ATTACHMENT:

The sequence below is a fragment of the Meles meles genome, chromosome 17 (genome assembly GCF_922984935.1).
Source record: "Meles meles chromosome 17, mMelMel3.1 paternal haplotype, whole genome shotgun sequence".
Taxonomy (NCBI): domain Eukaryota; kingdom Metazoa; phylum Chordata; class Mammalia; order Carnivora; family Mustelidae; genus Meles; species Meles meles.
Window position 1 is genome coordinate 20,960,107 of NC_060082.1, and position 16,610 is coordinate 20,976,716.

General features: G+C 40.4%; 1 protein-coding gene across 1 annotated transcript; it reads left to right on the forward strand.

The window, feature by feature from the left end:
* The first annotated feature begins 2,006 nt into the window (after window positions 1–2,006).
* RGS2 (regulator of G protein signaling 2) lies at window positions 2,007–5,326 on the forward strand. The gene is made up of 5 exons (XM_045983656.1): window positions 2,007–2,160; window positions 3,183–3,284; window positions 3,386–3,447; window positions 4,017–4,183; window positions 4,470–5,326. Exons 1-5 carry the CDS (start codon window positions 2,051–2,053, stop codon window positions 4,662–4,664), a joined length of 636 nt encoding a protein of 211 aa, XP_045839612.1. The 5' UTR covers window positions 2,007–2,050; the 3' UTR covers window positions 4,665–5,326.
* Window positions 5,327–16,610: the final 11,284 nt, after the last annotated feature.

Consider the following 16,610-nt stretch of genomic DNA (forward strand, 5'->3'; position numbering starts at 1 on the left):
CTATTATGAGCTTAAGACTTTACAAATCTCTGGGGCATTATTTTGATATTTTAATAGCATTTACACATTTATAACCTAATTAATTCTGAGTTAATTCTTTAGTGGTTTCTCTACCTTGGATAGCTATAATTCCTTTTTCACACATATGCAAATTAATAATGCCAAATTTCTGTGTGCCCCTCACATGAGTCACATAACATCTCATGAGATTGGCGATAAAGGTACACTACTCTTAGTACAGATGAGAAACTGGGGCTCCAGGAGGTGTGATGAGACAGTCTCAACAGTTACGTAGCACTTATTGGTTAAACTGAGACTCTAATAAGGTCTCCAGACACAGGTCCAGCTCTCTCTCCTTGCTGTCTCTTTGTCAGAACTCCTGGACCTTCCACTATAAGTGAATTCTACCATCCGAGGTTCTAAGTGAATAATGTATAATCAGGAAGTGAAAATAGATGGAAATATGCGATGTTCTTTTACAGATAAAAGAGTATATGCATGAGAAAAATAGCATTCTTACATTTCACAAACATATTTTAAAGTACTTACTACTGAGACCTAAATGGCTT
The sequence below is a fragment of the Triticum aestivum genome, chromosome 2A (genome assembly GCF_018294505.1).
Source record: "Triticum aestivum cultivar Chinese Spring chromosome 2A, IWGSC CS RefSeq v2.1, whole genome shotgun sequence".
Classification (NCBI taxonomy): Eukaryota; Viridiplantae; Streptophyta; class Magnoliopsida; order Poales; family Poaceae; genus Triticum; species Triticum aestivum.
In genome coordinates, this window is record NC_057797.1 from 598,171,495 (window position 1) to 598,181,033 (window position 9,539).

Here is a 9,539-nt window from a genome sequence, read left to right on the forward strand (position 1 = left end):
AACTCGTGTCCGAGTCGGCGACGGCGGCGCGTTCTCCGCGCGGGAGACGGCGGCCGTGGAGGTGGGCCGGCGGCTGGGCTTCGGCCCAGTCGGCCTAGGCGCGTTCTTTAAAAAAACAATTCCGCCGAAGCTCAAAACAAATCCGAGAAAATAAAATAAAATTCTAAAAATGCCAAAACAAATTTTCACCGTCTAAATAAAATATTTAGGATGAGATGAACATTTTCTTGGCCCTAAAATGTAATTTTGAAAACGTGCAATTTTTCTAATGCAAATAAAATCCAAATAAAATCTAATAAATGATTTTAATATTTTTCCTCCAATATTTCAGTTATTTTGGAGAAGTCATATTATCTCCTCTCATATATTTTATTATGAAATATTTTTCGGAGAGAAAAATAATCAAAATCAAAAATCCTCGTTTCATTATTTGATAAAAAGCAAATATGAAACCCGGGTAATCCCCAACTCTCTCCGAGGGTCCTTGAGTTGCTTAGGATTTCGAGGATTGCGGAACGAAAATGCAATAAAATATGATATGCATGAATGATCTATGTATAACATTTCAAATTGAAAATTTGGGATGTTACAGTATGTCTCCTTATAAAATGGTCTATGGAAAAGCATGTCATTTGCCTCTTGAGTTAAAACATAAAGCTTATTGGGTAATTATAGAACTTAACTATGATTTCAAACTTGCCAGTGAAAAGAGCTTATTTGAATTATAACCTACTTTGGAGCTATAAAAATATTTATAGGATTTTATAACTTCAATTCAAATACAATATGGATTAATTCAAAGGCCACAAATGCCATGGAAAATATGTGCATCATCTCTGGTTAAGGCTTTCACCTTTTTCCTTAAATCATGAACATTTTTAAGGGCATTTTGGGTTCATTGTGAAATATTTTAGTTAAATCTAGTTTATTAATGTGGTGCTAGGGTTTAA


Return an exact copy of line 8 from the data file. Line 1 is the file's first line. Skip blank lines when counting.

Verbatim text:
* RGS2 (regulator of G protein signaling 2) lies at window positions 2,007–5,326 on the forward strand. The gene is made up of 5 exons (XM_045983656.1): window positions 2,007–2,160; window positions 3,183–3,284; window positions 3,386–3,447; window positions 4,017–4,183; window positions 4,470–5,326. Exons 1-5 carry the CDS (start codon window positions 2,051–2,053, stop codon window positions 4,662–4,664), a joined length of 636 nt encoding a protein of 211 aa, XP_045839612.1. The 5' UTR covers window positions 2,007–2,050; the 3' UTR covers window positions 4,665–5,326.